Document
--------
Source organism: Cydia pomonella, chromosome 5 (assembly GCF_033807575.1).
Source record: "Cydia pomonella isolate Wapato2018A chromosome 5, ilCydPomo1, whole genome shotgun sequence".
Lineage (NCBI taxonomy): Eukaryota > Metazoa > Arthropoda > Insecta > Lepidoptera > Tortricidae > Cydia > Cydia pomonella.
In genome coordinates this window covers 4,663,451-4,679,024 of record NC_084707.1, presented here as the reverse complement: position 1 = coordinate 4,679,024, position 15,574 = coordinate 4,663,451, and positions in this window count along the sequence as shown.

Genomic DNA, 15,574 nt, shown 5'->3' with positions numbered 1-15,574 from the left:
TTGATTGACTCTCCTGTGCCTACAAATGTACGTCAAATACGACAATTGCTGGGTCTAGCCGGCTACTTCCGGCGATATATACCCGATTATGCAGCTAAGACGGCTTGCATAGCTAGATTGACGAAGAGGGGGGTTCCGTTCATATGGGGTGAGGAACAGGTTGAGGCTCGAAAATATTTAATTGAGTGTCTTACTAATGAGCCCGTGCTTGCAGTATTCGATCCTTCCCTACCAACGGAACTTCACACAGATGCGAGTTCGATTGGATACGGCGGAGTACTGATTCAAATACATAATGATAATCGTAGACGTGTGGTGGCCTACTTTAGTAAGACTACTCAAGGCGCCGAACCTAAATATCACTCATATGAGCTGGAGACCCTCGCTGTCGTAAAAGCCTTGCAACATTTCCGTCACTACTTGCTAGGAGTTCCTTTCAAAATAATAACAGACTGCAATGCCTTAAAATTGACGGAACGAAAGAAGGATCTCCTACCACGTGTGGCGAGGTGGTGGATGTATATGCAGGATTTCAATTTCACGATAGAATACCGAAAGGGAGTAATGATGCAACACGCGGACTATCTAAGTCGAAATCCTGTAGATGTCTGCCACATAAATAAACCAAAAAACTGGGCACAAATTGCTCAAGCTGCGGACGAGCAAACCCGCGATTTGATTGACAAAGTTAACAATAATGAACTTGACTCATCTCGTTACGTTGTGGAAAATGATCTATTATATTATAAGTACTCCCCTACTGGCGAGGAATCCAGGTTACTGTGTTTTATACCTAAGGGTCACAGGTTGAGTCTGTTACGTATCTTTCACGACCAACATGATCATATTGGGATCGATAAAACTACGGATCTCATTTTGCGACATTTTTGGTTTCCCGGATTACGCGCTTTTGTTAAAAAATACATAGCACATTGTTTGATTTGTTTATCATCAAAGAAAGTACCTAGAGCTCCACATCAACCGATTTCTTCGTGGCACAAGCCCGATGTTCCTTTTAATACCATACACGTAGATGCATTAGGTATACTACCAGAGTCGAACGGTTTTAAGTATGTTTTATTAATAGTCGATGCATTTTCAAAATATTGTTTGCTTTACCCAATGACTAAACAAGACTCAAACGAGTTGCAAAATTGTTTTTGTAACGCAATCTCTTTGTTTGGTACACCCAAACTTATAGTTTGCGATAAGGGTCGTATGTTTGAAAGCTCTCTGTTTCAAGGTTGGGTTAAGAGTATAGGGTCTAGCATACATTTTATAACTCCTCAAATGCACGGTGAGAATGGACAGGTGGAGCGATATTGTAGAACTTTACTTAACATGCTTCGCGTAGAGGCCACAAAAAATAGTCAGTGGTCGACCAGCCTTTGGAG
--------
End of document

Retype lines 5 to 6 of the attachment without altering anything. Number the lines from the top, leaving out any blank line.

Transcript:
Genomic DNA, 15,574 nt, shown 5'->3' with positions numbered 1-15,574 from the left:
TTGATTGACTCTCCTGTGCCTACAAATGTACGTCAAATACGACAATTGCTGGGTCTAGCCGGCTACTTCCGGCGATATATACCCGATTATGCAGCTAAGACGGCTTGCATAGCTAGATTGACGAAGAGGGGGGTTCCGTTCATATGGGGTGAGGAACAGGTTGAGGCTCGAAAATATTTAATTGAGTGTCTTACTAATGAGCCCGTGCTTGCAGTATTCGATCCTTCCCTACCAACGGAACTTCACACAGATGCGAGTTCGATTGGATACGGCGGAGTACTGATTCAAATACATAATGATAATCGTAGACGTGTGGTGGCCTACTTTAGTAAGACTACTCAAGGCGCCGAACCTAAATATCACTCATATGAGCTGGAGACCCTCGCTGTCGTAAAAGCCTTGCAACATTTCCGTCACTACTTGCTAGGAGTTCCTTTCAAAATAATAACAGACTGCAATGCCTTAAAATTGACGGAACGAAAGAAGGATCTCCTACCACGTGTGGCGAGGTGGTGGATGTATATGCAGGATTTCAATTTCACGATAGAATACCGAAAGGGAGTAATGATGCAACACGCGGACTATCTAAGTCGAAATCCTGTAGATGTCTGCCACATAAATAAACCAAAAAACTGGGCACAAATTGCTCAAGCTGCGGACGAGCAAACCCGCGATTTGATTGACAAAGTTAACAATAATGAACTTGACTCATCTCGTTACGTTGTGGAAAATGATCTATTATATTATAAGTACTCCCCTACTGGCGAGGAATCCAGGTTACTGTGTTTTATACCTAAGGGTCACAGGTTGAGTCTGTTACGTATCTTTCACGACCAACATGATCATATTGGGATCGATAAAACTACGGATCTCATTTTGCGACATTTTTGGTTTCCCGGATTACGCGCTTTTGTTAAAAAATACATAGCACATTGTTTGATTTGTTTATCATCAAAGAAAGTACCTAGAGCTCCACATCAACCGATTTCTTCGTGGCACAAGCCCGATGTTCCTTTTAATACCATACACGTAGATGCATTAGGTATACTACCAGAGTCGAACGGTTTTAAGTATGTTTTATTAATAGTCGATGCATTTTCAAAATATTGTTTGCTTTACCCAATGACTAAACAAGACTCAAACGAGTTGCAAAATTGTTTTTGTAACGCAATCTCTTTGTTTGGTACACCCAAACTTATAGTTTGCGATAAGGGTCGTATGTTTGAAAGCTCTCTGTTTCAAGGTTGGGTTAAGAGTATAGGGTCTAGCATACATTTTATAACTCCTCAAATGCACGGTGAGAATGGACAGGTGGAGCGATATTGTAGAACTTTACTTAACATGCTTCGCGTAGAGGCCACAAAAAATAGTCAGTGGTCGACCAGCCTTTGGAG